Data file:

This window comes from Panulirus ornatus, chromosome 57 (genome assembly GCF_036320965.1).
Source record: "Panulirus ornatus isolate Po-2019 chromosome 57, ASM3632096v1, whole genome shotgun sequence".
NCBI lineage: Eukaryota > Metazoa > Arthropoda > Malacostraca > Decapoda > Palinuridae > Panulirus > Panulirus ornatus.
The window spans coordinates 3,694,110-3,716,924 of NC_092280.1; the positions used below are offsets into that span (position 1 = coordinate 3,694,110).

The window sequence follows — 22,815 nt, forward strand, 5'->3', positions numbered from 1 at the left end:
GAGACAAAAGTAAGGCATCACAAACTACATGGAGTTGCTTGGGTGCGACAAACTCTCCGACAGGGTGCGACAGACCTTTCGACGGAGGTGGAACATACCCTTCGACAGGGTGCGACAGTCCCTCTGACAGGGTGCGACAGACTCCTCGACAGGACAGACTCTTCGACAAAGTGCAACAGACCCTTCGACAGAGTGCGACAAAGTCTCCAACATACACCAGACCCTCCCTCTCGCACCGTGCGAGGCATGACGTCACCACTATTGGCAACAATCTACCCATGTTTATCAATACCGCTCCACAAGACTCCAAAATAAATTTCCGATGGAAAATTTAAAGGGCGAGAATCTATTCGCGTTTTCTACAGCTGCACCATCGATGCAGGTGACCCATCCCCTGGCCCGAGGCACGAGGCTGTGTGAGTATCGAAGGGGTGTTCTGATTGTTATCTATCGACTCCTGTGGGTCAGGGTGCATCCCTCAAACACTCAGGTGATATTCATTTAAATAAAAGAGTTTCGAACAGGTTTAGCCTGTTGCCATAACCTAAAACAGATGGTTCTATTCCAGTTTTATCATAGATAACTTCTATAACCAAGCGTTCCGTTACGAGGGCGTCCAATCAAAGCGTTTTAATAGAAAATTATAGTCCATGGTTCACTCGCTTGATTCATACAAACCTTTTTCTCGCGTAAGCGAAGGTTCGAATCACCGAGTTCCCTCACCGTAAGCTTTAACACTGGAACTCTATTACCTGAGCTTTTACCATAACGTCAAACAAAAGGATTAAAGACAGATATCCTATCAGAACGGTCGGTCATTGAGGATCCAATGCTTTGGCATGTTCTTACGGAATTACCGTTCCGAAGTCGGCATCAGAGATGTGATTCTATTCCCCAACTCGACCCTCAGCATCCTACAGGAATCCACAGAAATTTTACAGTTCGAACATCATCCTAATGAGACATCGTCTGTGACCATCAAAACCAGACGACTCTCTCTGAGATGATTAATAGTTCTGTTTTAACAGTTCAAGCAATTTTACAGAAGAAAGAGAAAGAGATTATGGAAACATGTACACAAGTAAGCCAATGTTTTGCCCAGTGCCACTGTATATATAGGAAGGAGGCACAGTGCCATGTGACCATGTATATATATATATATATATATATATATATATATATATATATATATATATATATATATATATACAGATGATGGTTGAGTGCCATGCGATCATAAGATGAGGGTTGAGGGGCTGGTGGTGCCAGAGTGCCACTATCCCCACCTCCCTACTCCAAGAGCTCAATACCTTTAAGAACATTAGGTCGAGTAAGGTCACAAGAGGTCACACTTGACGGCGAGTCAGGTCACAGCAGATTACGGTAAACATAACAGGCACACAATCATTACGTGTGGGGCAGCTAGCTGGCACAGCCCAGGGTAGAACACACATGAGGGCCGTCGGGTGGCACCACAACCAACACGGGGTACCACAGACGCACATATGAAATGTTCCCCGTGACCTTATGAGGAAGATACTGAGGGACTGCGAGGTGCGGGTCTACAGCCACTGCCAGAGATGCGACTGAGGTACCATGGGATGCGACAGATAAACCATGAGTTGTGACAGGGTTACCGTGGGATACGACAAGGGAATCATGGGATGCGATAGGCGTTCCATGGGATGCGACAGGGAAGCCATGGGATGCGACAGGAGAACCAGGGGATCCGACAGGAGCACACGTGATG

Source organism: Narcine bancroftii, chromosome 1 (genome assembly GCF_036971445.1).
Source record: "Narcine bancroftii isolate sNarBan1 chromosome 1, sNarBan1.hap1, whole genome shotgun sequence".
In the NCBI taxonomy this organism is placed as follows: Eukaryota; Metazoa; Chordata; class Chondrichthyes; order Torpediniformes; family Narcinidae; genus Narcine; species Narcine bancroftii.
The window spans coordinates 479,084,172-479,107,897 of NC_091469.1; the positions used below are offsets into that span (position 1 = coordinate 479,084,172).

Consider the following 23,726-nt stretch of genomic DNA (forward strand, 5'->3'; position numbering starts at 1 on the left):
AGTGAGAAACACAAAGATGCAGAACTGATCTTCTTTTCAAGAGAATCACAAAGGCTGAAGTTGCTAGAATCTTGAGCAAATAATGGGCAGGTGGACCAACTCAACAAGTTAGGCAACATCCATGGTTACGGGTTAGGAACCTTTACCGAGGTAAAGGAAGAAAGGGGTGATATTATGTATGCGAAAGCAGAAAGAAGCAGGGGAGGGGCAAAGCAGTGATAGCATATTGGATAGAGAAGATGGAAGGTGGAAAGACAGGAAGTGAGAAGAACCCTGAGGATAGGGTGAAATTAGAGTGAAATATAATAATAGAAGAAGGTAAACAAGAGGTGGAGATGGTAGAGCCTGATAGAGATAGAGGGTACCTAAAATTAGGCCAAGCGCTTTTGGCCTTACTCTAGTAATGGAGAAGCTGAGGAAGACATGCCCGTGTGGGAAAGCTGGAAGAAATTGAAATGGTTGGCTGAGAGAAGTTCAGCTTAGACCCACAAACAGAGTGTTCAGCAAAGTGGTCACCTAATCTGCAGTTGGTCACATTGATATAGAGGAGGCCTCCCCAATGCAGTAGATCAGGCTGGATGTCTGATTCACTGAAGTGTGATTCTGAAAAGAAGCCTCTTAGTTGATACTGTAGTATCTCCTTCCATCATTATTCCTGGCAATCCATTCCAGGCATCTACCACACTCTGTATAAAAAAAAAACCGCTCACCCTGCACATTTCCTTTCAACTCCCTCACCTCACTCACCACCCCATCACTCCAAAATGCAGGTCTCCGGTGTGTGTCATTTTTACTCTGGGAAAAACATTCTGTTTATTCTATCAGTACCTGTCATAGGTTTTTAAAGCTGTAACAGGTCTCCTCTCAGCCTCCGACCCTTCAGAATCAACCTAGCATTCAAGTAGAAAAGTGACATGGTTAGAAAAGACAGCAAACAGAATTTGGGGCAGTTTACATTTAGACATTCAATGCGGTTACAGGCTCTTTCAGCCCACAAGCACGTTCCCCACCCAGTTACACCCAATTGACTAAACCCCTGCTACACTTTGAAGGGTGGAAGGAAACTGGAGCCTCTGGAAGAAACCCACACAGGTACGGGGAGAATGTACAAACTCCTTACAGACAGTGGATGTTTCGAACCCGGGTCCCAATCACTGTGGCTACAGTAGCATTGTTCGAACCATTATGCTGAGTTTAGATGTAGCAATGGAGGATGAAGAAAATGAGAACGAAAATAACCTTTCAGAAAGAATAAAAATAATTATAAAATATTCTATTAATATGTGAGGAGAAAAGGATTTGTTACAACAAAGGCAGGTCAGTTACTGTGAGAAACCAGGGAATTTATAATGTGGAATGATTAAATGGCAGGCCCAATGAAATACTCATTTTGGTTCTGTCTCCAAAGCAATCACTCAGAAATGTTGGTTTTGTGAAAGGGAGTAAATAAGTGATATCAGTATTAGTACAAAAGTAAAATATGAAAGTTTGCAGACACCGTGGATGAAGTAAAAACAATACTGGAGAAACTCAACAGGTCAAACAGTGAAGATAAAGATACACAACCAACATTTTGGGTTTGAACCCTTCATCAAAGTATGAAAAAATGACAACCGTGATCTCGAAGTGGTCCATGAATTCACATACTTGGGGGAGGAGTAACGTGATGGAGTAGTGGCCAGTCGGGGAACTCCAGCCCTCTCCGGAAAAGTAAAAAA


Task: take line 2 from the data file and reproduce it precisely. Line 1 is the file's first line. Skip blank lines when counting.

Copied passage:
Source record: "Panulirus ornatus isolate Po-2019 chromosome 57, ASM3632096v1, whole genome shotgun sequence".